A countdown of 20 minutes was on the projector screen, and the crowd of more than 100 people in the UC Ballroom remained silent the entire time.
    
This was the 17th annual Day of Silence event. The participants’ silence represented the lack of communication, awareness and prevention of bullying toward the Lesbian, Gay, Bisexual, and Transgender (LGBT) community. The event is put on by the Gay, Lesbian & Straight Education Network (GLSEN).
    
Brandon Hopper, junior in psychology at Tusculum College and board member of GLSEN, explained the silence further at the opening of the event, once the silence had been broken.
    
“It is an act of solidarity not only within the community, but also in society,” Hopper said. “Silence fuels oppression. But we are not powerless. So tonight we break that silence.”
    
Dozens of display boards lined the walls from different organizations that lent their support to the event. There were boards from Planned Parenthood, giving advice on preventing STDs and distributing free condoms. The display from the Knox County Health Department also had information on STDs, including HIV and AIDS. The KHD was also offering free, anonymous HIV testing in UC Rooms 216, 217 and 218.
   
 The event was hosted by UT’s OUTreach LGBT & Ally Resource Center. Donna Braquet, OUTreach’s center coordinator, said that Day of Silence was not only important for raising awareness, but also to show the high school-aged LGBT community that there are people who care.
    
“It’s pretty amazing,” Braquet said. “I couldn’t imagine coming out and having these kinds of resources when I was their age. It’s great for bringing them into the next step of their lives.”
    
Throughout the day, thousands of middle schools, high schools, colleges and universities participated in the Day of Silence. Traditionally, students spend the entire day in silence and some will often set up display tables with information about the persecution young students face because of their sexual orientation or identity and the consequences of that persecution.
    
UT’s own Lambda Student Union was one of those that not only remained silent during the day but also had posters and brochures with information about anti-bullying on display on the Pedestrian Mall. Despite the peacefulness of their demonstration, Lambda members said they still had a few negative confrontations.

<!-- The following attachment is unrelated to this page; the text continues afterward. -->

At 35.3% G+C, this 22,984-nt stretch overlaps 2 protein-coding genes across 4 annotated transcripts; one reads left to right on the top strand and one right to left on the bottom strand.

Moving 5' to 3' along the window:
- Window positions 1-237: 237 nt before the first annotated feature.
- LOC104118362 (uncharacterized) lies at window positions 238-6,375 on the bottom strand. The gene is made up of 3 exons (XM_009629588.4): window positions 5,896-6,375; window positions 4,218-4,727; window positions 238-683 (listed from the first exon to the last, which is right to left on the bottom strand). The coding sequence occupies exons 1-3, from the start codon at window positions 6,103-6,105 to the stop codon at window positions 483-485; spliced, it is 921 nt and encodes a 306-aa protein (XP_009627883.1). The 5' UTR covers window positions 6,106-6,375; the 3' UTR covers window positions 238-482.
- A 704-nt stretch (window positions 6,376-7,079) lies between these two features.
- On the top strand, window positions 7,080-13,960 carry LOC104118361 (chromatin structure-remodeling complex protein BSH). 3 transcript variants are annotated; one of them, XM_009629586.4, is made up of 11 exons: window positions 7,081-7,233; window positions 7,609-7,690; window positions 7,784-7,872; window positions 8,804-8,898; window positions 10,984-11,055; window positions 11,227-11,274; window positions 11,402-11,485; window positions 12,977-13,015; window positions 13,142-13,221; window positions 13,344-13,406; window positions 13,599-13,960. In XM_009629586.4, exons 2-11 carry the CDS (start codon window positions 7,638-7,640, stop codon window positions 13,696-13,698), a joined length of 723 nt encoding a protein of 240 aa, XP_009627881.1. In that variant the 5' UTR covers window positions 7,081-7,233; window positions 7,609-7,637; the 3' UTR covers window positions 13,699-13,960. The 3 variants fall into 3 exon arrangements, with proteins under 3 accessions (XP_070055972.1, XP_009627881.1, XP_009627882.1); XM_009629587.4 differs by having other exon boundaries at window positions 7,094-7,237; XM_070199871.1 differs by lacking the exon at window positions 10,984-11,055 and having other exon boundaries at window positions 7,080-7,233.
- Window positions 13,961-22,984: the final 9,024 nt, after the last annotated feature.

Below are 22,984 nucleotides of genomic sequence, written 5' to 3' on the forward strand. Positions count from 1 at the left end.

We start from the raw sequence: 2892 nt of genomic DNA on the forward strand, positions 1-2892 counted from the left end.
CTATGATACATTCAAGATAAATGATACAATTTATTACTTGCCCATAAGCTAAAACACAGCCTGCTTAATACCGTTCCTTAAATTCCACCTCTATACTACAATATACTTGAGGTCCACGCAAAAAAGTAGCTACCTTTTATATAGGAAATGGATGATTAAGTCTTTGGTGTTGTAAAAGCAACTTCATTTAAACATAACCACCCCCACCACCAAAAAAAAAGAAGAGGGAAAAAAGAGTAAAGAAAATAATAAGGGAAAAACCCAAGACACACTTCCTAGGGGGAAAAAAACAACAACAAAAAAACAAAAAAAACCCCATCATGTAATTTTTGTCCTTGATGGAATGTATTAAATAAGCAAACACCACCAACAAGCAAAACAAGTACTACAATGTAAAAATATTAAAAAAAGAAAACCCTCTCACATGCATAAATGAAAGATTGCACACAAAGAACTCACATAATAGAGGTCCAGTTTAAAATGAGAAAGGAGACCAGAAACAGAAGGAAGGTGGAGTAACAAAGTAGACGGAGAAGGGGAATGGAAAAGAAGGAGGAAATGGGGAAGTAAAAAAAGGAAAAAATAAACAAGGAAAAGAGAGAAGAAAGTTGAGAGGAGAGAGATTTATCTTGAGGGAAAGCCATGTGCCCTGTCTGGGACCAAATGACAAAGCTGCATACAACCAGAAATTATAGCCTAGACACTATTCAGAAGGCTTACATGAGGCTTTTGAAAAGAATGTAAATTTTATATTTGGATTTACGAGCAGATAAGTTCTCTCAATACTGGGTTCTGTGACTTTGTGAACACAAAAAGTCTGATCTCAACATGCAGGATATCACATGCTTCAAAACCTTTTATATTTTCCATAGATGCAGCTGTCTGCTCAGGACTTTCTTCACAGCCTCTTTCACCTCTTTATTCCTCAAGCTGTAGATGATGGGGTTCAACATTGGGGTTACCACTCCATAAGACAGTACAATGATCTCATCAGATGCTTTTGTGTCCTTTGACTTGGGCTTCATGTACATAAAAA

Caitlin Miller, president of Lambda and junior in philosophy, felt those negative reactions were exactly why the Day of Silence is needed.
    
“There’s a lot more to be done on campus,” Miller said. “A lot of people aren’t aware of the issues. Not even because they’re against LGBT, but they just don’t know.”
    
Lambda said most of the students were very supportive of them.
    
As part of the “breaking the silence” portion of the event, the Knoxville Gay Men’s Chorus (KGMC) took to the stage. A slideshow accompanied the chorus while they sang Leonard Cohen’s “Hallelujah,” showing pictures of dozens of young, LGBT teenagers (many of them as young as 14) who had committed suicide.
    
When the song was over, awards were given out to different people who had helped set up the event as well as those who had made other contributions to the local LGBT community, such as setting up an alternative prom, which had more than 200 participants this year.
    
A number of East Tennessee High Schools and their Gay-Straight Alliances participated in the event, including Bearden, West, Campbell County, South Doyle, Oak Ridge, Clinton, Alcoa, William Blount, and Maryville.
    
In fact, the Alcoa High School Choir took to the stage and teamed up with the KGMC to sing “Keep Holding On” by Avril Lavigne. A few tears could be seen in the audience, but they were paired with smiles.
    
Nick Heslep, Alcoa High School senior and member of the choir, said he was thrilled and encouraged by the event.
    
“It shows how many really support LGBT,” Heslep said. “You wouldn’t think that there were that many supporters but when you get them all together you can really see.”
   
 Fabiola Nuneg, junior from Alcoa and also a part of the choir, was more concerned about the message of the Day of Silence.
    
“It really shows we need to be more involved,” Fabiola said. “We need to spread this out.”
    
The event closed with the Alcoa High School Choir and KGMC returning to the stage. As they sang “Light up the World,” purple glow sticks were distributed to the audience. The lights were then dimmed, and the audience sang along as they waved the glow sticks in the air.
    
A thunderous applause was given for the two choirs, but more importantly, for those who had fallen prey to bullying, and for those who had had enough.